| 1 October 2006
Archaeologists study ancient people in Ohio
For the past three summers, a team of Cleveland Museum of Natural History archaeologists and volunteers has teased the secrets of what's called the Danbury site (Ohio, USA) from its silty clay soil. The excavation, on private property amid a construction site, is a model of cooperation among the researchers, the developer and American Indian representatives. They've all agreed that after study, the human remains and burial artifacts will be returned to the earth.
The digging has uncovered evidence of a gathering place of native peoples that far outlasted the cities of the Greek and Roman empires. Its history stretches across the Archaic, Woodland and Prehistoric periods, a span of more than 4,000 years.
Over time, Danbury's use changed as the people who came there evolved. The first inhabitants were still semi-nomadic hunters who may have spent just a few weeks at the lush wetlands site, fishing, catching waterfowl and burying their dead. Later occupants grew maize, built more permanent seasonal settlements, and had more sophisticated burial customs.
"It's a hell of a site because there was so much there for over 4,000 years," said Brian Redmond, the natural history museum's archaeology curator and director of the dig. "This is a place where groups were coming together, maybe every year," Redmond said. "There's socializing, maybe marriages performed, gift-giving. There's trading, religious rituals, including burial of the dead. This place is full of stories."
The museum team's three years of work at Danbury has provided valuable insights into a poorly understood civilization that left no written records and apparently had no direct contact with later groups who could have described them. The few spear points found at Danbury indicate hunting wasn't a major activity there, instead probably occurring farther inland. The abundance of fish scales, and clam and mussel shells shows that occupants took advantage of the rich ecosystem. Dozens of storage pits held fish, corn and other foodstuffs.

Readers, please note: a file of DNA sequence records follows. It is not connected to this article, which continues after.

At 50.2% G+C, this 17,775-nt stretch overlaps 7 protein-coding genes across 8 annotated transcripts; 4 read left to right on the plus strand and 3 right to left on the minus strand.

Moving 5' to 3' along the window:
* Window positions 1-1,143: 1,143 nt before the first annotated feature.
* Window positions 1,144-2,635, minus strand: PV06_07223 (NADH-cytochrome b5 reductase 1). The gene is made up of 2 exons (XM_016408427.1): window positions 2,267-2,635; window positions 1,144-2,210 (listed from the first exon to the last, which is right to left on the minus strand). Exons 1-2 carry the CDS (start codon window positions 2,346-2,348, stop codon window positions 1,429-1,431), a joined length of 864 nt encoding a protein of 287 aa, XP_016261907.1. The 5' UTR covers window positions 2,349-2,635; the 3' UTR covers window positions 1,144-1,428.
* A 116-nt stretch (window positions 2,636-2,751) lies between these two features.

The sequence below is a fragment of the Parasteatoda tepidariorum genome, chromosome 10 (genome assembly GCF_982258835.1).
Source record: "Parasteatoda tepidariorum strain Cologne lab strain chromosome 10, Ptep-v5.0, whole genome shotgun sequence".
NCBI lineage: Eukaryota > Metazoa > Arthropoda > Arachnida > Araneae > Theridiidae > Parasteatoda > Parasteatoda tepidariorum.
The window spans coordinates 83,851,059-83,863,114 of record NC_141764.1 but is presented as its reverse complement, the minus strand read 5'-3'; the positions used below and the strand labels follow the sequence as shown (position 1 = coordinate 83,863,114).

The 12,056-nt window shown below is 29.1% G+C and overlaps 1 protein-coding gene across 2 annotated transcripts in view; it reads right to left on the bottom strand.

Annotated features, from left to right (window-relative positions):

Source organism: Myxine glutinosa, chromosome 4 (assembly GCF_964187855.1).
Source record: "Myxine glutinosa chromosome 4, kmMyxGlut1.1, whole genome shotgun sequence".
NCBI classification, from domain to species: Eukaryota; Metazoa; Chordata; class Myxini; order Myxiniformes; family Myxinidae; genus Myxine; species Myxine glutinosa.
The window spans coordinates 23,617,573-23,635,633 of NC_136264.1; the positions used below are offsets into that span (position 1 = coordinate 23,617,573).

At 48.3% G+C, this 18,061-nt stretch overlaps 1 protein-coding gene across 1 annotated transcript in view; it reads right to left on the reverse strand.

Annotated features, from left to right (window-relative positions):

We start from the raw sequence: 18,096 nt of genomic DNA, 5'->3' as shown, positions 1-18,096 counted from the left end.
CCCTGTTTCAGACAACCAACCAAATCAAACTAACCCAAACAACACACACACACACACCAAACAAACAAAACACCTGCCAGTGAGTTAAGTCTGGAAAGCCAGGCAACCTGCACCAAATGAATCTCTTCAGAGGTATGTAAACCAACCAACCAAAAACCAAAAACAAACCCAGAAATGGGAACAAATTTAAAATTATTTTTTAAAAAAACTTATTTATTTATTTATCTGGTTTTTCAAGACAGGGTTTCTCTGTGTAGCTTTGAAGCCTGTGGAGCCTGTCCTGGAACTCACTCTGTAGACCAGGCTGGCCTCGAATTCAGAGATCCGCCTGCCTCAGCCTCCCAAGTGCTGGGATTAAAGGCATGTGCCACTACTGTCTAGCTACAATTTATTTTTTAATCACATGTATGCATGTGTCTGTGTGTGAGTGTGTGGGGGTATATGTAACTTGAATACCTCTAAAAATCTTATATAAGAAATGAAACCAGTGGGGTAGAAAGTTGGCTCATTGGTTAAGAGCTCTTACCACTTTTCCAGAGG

Local clay deposits supplied material for some of the earliest cooking pots in the Great Lakes, dating to 1000 BCE. Shards show the Danbury pottery was hand-molded, with simple decorative markings made by cords or sticks wrapped with rope. Tools recovered from the dig include part of a grinding stone; some celts, or stone hand axes; a sharpened piece of raccoon leg bone used as a punch or awl; and a rasp - an etched deer rib that someone may have scraped as a percussion instrument during a religious or magic ritual.
Danbury's most striking feature is its graves. The museum team has recovered the remains of close to 100 people. Nearly half the dead are children younger than 5, a testament to disease and harsh living conditions. There are no signs of violent deaths. The site functioned as a cemetery throughout its long history - the earliest grave dates to at least 2480 BCE - with burial practices changing over time. There are individual plots; 'secondary' burials, whose sometimes cleaned and bundled bones were brought from another location; and ossuaries, or mass graves. Some of the bones were stained with copper or powdered red ocher, resembling blood. Sometimes they were disarticulated - removed from their natural position and rearranged in unusual ways.
Source: Cleveland.com (26 september 2006)
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